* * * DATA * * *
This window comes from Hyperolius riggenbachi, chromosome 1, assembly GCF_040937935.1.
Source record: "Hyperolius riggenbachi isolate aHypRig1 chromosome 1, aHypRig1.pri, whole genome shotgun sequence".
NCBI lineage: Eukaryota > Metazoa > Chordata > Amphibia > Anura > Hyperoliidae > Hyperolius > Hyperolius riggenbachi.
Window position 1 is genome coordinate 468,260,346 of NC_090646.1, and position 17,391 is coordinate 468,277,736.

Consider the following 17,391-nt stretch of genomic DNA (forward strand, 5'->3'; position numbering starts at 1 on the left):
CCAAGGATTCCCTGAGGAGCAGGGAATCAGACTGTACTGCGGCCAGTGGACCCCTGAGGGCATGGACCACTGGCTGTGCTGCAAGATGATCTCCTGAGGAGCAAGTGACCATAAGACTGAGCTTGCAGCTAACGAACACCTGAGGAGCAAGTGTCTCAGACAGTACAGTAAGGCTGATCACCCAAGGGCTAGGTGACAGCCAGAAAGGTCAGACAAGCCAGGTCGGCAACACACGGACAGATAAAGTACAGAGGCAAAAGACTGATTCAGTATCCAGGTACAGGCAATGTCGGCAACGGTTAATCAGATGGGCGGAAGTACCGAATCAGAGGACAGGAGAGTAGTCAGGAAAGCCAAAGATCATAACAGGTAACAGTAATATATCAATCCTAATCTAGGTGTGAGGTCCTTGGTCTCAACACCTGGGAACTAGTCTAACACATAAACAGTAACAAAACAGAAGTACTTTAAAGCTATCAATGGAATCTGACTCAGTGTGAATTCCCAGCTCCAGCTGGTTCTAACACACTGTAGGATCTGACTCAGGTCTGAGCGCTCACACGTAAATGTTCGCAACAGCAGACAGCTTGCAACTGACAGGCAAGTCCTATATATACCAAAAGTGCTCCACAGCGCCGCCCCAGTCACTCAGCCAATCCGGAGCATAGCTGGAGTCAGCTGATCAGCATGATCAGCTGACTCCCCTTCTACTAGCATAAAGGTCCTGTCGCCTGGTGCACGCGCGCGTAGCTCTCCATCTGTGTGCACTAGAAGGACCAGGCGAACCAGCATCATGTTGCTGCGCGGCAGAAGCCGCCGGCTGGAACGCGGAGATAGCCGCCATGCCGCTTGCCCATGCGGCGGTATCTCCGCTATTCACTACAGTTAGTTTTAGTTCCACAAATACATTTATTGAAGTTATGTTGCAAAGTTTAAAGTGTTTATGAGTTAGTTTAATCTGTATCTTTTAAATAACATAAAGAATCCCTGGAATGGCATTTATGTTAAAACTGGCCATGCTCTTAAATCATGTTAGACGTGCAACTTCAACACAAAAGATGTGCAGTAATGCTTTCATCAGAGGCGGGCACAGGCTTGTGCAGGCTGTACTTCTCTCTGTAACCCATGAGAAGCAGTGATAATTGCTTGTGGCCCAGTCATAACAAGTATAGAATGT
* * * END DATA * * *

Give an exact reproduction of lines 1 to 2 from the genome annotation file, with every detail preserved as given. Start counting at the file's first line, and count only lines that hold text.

This window comes from Hyperolius riggenbachi, chromosome 1, assembly GCF_040937935.1.
Source record: "Hyperolius riggenbachi isolate aHypRig1 chromosome 1, aHypRig1.pri, whole genome shotgun sequence".